In fact he was a prolific workaholic. However, he was also sensitive and vain. He was surrounded by people who praised him, and he liked that. When they told him what he was doing was marvelous, he went on doing it, like a good student. Miró wanted to be encouraged, and when he was encouraged he was like a child. His move to Paris was not altogether positive; in his early Catalan landscapes and portraits, and his very early abstract work, there was a deep emotion that seems to be lacking in his later years. We know that he was strong enough to shake off the hold of Breton—that he objected to anyone dictating his style. But he was susceptible to flattery, and may have been sensitive in this way to the influence of the critics, poets, and dealers.

The person who is eager to please becomes an overachiever. He is not an ambitious person, for he has no relationship to a larger context, to the world of ideas. He has nothing to do with the Olympus complex; he has no notion of “pie in the sky”; the people he wants to please are those he knows and loves. His intensity is ferocious but localized, and therefore safe. Miró was successful. He found a formula and went on doing it for fifty years. After all, he had to sell. It was the dealers who turned him into a sculptor, which he was not—Miró’s sculptures are not thought through. In going from two to three dimensions, a cutout taken from a painting is not enough. There is more to sculpture than a blob of clay with a fork in it. Miró was too successful for his own good. In making sculpture he went out of his league.

In her catalogue essay for the MoMA show, Carolyn Lanchner, the show’s curator, belabors the idea that Miró was cold-blooded and calculating, as his abstract pictures show. Nobody disagrees. But when Miró, was doing the portraits, landscapes, and still lifes in his early realistic manner, he was deeply involved and original. Only when he turned to abstraction did his paintings become predictable and repetitive. His later use of French vocabulary was acquired; it’s touching but not convincing. I like the work before it becomes abstract and French-speaking. It’s like Robert Motherwell using “Je t’aime” when he barely spoke French.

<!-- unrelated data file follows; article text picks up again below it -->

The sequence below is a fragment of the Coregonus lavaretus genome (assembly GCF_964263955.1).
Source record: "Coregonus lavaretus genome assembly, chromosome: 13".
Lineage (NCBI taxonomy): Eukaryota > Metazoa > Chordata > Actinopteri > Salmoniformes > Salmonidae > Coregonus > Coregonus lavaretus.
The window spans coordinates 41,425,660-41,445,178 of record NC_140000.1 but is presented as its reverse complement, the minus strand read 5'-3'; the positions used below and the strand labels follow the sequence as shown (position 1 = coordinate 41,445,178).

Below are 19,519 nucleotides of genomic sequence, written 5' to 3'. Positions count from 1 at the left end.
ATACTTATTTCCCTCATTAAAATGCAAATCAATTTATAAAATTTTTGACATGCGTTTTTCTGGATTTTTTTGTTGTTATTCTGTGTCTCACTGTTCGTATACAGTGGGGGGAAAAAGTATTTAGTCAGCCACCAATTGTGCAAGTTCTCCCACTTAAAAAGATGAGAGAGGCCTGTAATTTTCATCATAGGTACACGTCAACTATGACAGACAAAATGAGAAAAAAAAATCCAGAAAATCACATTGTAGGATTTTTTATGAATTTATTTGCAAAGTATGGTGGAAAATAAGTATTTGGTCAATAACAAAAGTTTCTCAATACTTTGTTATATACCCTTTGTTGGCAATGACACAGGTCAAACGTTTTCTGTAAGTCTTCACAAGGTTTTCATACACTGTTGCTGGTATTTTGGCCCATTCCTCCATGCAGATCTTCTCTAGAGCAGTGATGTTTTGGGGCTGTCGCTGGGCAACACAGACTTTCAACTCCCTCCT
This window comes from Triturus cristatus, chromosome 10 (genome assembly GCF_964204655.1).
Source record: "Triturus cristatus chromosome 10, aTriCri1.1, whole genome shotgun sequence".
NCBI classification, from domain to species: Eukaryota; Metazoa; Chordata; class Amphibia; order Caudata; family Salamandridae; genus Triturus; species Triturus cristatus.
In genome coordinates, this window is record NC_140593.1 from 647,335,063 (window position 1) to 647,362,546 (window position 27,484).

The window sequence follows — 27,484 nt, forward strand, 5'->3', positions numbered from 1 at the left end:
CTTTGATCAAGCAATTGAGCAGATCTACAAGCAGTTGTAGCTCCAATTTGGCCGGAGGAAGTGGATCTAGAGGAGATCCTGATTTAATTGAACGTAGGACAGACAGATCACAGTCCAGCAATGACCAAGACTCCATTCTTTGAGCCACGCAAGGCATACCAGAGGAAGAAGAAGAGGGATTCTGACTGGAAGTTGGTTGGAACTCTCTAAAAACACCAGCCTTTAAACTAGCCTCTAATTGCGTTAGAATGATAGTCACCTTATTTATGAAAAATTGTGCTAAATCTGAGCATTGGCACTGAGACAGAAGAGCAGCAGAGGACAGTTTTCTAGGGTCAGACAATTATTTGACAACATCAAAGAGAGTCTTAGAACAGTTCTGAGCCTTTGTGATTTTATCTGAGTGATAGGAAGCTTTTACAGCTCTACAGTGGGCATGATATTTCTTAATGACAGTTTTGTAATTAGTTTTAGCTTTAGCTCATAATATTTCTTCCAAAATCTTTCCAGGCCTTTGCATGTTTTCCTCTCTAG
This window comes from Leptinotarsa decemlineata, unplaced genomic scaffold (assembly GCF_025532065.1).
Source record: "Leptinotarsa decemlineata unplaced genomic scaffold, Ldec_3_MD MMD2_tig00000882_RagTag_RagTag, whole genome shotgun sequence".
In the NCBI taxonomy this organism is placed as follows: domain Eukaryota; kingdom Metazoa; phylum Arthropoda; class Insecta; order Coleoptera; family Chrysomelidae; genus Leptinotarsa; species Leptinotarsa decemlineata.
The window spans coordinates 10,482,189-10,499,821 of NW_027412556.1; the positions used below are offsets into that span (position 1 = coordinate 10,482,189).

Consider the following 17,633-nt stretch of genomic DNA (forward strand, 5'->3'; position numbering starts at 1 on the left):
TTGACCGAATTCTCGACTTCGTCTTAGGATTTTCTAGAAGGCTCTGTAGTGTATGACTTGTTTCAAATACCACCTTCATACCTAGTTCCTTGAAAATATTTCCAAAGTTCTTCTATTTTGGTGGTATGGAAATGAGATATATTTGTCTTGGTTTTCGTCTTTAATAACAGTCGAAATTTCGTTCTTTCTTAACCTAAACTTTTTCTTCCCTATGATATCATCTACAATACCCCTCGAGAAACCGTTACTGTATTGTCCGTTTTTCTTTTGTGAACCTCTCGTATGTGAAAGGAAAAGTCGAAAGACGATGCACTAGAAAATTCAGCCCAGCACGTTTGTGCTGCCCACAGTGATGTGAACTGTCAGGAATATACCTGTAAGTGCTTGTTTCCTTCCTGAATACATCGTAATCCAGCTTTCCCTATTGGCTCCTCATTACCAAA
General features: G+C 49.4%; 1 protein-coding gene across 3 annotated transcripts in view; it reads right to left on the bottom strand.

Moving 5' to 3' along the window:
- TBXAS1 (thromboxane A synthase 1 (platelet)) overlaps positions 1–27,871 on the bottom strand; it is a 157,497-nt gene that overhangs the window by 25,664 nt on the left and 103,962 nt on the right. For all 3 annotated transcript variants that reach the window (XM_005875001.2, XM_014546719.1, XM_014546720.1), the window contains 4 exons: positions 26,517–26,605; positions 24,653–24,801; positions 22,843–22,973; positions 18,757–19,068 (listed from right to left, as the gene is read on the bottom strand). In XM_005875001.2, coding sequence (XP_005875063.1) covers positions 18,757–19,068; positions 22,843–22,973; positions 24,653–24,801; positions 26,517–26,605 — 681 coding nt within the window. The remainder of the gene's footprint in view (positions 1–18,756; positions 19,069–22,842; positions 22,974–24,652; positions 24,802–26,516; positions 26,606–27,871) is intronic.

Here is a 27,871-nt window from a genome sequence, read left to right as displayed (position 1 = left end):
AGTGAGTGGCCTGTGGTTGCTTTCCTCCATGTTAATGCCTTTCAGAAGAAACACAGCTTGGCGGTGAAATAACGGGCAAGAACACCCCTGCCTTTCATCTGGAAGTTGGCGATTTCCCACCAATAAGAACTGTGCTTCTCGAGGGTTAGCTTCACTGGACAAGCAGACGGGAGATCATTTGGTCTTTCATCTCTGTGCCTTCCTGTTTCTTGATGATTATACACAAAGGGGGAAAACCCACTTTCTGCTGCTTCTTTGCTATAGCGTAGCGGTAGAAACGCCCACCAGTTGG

The taste for the naive, art brut, and the art of the insane was in part created by the interest of certain writers of the ’20s and ’30s in primitive art and aboriginal art. The hard-up literary intelligentsia are intrigued by success, and have a fascination with the market; but then and now, they respond condescendingly to art. Obviously, the literary endorse only what they can perceive. They want to be part of the art scene and influence the market by becoming arbiters of taste; the trouble is they have no eyes. They like illustrative art and faux naive art.

Instead of counting on the literary world, the art community today should join hands with the scientific community. In viewing the Miró, show at the Museum of Modern Art, for example, one should not lose sight of two earlier exhibitions, the Picasso and Henri Matisse retrospectives. The three shows complete one another; they are perfectly good historical shows. But they are stuck in the past, and are limited in appeal to us today. The museums should see that the field they have not explored is the inward vista, by which I mean an interest in and a contribution to the behavioral sciences. Their ambition should be to equip us better to understand why we do what we do.